My piece in The Hill Times on how the Liberal government is mainstreaming multiculturalism as part of its diversity and inclusion agenda.
The Liberal government has emphasized its diversity and inclusive language in speeches, in Cabinet, in Cabinet committees, and in Cabinet ministers’ mandate letters. This emphasis has been reinforced by the return of the multiculturalism program to Canadian Heritage. All together, these initiatives represent the mainstreaming of diversity, inclusiveness and multiculturalism to an unparalleled extent.
It starts with the language of Prime Minister Justin Trudeau who regularly emphasizes that: “Canadians understand that diversity is our strength. We know that Canada has succeeded—culturally, politically, economically—because of our diversity, not in spite of it.”
It continues with the creation of the Cabinet Committee on Diversity and Inclusion, with a strong inclusion mandate for indigenous and new Canadians: “Considers issues concerning the social fabric of Canada and the promotion of Canadian pluralism. Examines initiatives designed to strengthen the relationship with indigenous Canadians, improve the economic performance of immigrants, and promote Canadian diversity, multiculturalism, and linguistic duality.”
It is reflected in his choice of ministers: 50 per cent women, 17 per cent visible minority. And is further reinforced in the shared mandate letter commitments for all ministers with two strong multiculturalism-related commitments: “Canadians expect us, in our work, to reflect the values we all embrace: inclusion, honesty, hard work, fiscal prudence, and generosity of spirit. We will be a government that governs for all Canadians, and I expect you, in your work, to bring Canadians together.
“You are expected to do your part to fulfill our government’s commitment to transparent, merit-based appointments, to help ensure gender parity and that indigenous Canadians and minority groups are better reflected in positions of leadership.”
Holding all ministers to account, with PMO tracking of these and other shared commitments (in addition to minister-specific commitments), should ensure greater progress on the two objectives of multiculturalism: recognition and equality.
It will take some time to see how well these commitments are implemented.
Equally important, the previous government’s weak record on the diversity of judicial appointments (less than two per cent visible minority) will start to be addressed.
Overall, the new government made few changes to how government is formally organized (machinery changes). This was wise given the disruption and turmoil that such changes can entail (e.g., the Martin government’s splitting apart Human Resources and Skills Development and the Department of Foreign Affairs and International Trade in 2004, reversed by the Harper government in 2006).
This makes the return of the multiculturalism program to Canadian Heritage all the more striking, after some eight years at Citizenship and Immigration (now Immigration, Refugees and Citizenship or IRCC).
The original transfer to CIC was largely driven by political reasons given then Immigration minister Jason Kenney’s political outreach role with ethnic groups. However, there was also a policy rationale. Multiculturalism deals with longer-term multi-generational issues (along with ‘mainstream’ visible minority relations) in contrast to the newcomer focus of the immigration, integration and citizenship programs, and multiculturalism could be seen as a logical extension of CIC’s mandate, and was portrayed as such in one of CIC’s strategic objectives, ‘building an integrated society.’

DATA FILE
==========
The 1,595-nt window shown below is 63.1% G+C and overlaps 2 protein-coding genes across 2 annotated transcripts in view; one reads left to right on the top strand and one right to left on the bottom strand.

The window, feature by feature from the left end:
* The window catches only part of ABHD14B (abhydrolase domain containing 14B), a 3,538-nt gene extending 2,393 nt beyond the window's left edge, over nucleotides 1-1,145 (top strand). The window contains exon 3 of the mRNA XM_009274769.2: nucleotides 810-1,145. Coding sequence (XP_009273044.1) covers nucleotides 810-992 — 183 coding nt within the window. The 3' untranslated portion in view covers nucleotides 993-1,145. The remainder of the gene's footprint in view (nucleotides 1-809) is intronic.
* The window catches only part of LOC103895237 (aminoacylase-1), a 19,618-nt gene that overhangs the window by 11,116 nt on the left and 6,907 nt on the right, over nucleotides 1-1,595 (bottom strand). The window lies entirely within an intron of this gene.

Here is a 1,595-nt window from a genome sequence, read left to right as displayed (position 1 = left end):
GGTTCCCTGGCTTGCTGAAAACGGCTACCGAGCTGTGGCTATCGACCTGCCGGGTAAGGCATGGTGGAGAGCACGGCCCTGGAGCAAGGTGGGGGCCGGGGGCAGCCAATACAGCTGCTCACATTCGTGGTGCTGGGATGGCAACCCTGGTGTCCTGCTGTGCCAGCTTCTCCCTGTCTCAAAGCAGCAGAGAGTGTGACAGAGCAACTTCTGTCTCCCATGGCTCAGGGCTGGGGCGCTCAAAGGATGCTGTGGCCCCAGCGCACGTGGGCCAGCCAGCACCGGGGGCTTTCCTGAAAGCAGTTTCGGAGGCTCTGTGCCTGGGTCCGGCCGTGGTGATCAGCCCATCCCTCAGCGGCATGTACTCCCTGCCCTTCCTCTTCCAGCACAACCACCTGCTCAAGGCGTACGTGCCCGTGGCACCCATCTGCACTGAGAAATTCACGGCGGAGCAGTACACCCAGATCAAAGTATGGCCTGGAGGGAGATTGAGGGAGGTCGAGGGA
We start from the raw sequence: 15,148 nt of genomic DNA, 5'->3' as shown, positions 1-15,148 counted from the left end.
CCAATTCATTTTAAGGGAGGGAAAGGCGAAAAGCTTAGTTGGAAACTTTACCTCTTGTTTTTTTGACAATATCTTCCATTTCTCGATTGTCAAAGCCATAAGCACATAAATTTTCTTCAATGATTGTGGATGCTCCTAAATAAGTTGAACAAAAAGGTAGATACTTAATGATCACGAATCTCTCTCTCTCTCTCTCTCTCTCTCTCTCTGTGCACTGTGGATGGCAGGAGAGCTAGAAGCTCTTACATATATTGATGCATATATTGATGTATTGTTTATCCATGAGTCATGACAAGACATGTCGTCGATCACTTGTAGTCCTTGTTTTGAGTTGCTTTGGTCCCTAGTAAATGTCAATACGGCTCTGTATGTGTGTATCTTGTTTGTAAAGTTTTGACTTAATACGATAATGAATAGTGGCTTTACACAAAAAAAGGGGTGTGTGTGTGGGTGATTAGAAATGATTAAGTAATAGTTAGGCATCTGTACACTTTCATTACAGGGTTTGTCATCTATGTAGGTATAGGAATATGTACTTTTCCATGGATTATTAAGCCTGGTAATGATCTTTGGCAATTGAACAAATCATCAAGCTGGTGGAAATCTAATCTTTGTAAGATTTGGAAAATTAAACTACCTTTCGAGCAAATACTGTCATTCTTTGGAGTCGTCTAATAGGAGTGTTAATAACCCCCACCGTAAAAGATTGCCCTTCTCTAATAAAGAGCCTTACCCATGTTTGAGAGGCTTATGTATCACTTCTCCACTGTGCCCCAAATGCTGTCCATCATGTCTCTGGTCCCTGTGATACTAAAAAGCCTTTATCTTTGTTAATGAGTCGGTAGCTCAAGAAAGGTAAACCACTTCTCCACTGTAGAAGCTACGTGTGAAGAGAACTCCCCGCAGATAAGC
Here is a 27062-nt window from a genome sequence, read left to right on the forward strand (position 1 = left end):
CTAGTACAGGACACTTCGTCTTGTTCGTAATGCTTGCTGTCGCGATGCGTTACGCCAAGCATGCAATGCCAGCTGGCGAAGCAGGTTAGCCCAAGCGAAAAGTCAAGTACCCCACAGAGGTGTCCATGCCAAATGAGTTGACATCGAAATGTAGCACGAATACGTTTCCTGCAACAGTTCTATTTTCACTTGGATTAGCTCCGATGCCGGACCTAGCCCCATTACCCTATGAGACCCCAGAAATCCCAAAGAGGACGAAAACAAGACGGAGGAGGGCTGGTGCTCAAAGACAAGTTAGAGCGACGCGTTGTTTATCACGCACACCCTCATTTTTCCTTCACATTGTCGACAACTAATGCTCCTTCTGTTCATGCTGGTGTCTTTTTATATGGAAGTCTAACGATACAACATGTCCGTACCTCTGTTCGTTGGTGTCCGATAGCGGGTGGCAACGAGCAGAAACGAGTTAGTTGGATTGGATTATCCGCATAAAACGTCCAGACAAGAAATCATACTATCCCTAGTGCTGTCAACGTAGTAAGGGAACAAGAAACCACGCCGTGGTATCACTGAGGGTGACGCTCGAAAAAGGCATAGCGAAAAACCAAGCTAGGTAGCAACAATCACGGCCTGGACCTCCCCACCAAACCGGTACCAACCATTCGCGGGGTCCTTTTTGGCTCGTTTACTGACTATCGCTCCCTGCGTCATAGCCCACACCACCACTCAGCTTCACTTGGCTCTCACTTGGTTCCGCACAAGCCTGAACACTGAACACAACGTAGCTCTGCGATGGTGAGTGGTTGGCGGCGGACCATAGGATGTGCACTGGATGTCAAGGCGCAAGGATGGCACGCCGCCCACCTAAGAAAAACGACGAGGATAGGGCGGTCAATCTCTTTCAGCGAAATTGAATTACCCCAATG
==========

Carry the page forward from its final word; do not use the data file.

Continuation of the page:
In practice, however, the multiculturalism program withered away at CIC.
When the program moved to CIC in 2008, it had a $13-million budget: $12-million for grants and contributions and 73 full-time positions. The last departmental performance report (2013-14) showed 29 full-time positions (a decline of 60 per cent) with a $9.8-million budget. Money for grants and contributions fell to $7.9-million.
Negotiations over the resources to be returned to Canadian Heritage will be challenging, given the impact may be felt in other program areas in IRCC that benefited from the redistribution of Multiculturalism funds. Moreover, the weakened capacity will require a major rebuilding and restaffing effort.
From a policy perspective, the return of multiculturalism to Canadian Heritage reinforces the overall government diversity and inclusion agenda, as well as the Canadian identity agenda, which fits nicely with Canadian Heritage’s overall mandate.
However, Canadian Heritage Minister Mélanie Joly’s specific mandate letter commitments make no mention of multiculturalism. This apparent oversight may just be to provide the public service time to manage the return of multiculturalism and reintegrate within Canadian Heritage. Furthermore, the lack of a junior minister may make it harder for the multiculturalism program to define its new role within Canadian Heritage and, more broadly, across government.
Joly’s public statements to date have not included any significant references to multiculturalism. Her general orientation, however, has been clear: to promote the “symbols of progressiveness. That was (sic) the soul of our platform.”
Overall, the commitment to a diversity and inclusion agenda, supported by a Cabinet committee and shared ministerial mandate letter commitments, and the rebuilding of multiculturalism back at Canadian Heritage bode well for a more effective inclusion, diversity, and multiculturalism strategy across government.